Discovering Fairytales Day 2 of 2
Lesson 2 of 5
Objective: SWBAT identify the key details of a fairytale and use those details to retell the beginning, middle, and end of the story.
Summary and Context:
Today my students will finish recounting their fairytales because the majority of them still need time to finish telling details from the beginning, middle, and end. In recounting, they will need to demonstrate how the story events move from the beginning to the end, and they will need to recount key details about the characters, setting, and plot.
I review the key details of a fairytale by adding to the chart we started yesterday.
I continue by reviewing the fairytale, The Three Little Pigs, which we watched yesterday, and modeling the recounting process to help my students further understand what they are doing.
Then they will work independently.
I start with my students on the rug. I review the objective with the students in a student friendly manner: I can recount key details of a fairytale. I have students read it chorally it with me. I review the academic vocabulary words: recount, key, and details. In addition, I ask my students to add elements to the fairytale chart that they have discovered in reading fairytales. The reason for creating the chart is to bring awareness to my students about what distinguishes a fairytale from other narratives. This helps them become proficient readers.
I model retelling the beginning, middle, and end with the story of The Three Little Pigs. In recounting, I share my thinking aloud as I use the words and pictures to draw the key details of The Three Little Pigs. I use a chart to write those key details. I remind that they will need to show setting, the main characters, problem and solution in their recounting.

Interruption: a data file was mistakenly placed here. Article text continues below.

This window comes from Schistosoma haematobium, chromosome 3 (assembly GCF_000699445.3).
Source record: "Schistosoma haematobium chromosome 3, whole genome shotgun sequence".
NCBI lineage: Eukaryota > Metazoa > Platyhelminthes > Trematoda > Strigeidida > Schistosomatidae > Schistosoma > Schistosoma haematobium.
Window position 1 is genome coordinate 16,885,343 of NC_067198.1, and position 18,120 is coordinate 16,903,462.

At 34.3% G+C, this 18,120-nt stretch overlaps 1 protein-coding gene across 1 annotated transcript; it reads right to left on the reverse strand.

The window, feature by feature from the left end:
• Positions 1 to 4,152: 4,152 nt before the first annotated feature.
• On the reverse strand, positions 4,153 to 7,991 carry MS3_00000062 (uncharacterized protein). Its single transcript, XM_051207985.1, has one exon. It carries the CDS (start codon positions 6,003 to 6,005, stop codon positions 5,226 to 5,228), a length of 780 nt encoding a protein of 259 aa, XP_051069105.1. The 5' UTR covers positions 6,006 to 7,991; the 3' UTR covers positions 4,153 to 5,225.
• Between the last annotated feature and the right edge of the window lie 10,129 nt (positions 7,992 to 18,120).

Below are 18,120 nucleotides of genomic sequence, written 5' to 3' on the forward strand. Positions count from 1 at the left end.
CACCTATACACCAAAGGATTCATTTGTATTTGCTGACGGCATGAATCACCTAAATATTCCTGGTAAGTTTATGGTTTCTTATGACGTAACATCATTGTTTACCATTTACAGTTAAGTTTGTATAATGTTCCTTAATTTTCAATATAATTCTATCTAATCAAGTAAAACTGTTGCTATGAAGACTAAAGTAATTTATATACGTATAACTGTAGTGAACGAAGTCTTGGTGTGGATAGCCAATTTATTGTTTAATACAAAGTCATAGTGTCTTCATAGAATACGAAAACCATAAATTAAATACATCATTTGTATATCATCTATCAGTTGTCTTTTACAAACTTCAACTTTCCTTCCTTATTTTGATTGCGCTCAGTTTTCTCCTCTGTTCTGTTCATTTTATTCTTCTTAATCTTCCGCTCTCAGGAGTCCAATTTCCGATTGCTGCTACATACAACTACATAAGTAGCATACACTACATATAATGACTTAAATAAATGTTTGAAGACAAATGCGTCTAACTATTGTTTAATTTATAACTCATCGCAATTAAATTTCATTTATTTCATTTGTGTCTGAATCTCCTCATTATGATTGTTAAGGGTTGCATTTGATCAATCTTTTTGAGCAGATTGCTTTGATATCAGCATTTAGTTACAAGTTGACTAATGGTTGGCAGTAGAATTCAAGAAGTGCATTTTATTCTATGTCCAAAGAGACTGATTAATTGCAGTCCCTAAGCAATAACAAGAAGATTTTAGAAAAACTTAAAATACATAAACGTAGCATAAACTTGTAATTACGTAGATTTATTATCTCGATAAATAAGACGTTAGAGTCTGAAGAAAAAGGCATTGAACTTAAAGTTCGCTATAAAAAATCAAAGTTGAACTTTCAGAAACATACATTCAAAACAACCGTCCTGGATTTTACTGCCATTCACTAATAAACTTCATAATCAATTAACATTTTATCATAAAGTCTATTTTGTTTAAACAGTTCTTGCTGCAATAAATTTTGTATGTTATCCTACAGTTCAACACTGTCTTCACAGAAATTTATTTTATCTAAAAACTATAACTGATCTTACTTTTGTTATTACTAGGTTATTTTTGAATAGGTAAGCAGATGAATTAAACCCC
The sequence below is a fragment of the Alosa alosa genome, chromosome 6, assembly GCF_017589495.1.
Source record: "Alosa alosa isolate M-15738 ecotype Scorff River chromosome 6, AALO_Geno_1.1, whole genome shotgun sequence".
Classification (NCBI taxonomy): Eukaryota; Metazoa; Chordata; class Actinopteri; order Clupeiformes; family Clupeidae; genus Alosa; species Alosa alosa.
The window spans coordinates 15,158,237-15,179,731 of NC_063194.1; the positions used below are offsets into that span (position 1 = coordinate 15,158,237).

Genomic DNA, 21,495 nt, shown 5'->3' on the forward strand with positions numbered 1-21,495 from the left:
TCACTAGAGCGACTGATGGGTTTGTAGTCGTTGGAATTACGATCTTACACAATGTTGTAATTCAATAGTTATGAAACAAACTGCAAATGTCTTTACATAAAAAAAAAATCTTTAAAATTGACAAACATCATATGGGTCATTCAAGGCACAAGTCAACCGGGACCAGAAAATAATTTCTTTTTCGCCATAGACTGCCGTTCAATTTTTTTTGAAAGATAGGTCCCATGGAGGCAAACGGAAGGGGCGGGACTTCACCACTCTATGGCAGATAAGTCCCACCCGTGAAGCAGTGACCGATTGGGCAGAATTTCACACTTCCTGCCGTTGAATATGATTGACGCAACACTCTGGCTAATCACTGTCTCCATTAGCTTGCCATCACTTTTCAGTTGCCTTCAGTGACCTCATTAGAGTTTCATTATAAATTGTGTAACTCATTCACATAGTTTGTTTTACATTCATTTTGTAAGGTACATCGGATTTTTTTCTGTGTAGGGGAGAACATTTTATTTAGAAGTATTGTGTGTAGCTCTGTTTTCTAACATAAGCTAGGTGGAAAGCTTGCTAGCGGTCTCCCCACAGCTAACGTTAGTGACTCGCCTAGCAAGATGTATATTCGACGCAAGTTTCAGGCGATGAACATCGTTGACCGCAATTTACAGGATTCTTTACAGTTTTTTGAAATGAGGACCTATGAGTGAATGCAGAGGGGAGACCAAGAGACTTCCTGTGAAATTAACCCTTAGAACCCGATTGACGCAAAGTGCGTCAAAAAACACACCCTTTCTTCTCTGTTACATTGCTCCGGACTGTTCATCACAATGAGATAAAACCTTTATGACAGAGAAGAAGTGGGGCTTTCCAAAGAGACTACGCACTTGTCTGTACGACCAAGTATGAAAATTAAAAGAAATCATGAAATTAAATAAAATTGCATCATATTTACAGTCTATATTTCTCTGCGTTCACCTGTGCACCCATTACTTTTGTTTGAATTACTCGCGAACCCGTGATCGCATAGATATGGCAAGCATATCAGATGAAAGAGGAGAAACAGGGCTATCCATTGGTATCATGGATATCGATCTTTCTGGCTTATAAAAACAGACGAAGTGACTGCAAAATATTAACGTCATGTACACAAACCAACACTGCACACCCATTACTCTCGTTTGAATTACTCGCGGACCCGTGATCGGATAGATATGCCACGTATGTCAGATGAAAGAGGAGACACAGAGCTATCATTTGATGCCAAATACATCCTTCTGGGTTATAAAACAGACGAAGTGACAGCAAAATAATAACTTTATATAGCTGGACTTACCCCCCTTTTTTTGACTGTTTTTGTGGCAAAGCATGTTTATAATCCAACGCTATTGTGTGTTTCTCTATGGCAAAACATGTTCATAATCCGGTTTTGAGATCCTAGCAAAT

Students work independently to recount their fairytales. This time, as they read they will recount the story, so the tasks are intertwined.
I expect them to work diligently at their task. As they recount, I walk around and offer assistance. They will be at various places in their recounting, and some will need me to explain the task again. Others will need spelling support, and others will need closer seating.
Here are examples of their written recounting:
My students are developing academic language, and I take the time to ask some of them to recount the story orally:
We meet on the rug and I ask my students to pair share what they learned about fairytales. Then a few share out loud. We add more to the chart we started yesterday.
I refer back to the objective and ask them if we met it or not. I bring closure to the lesson.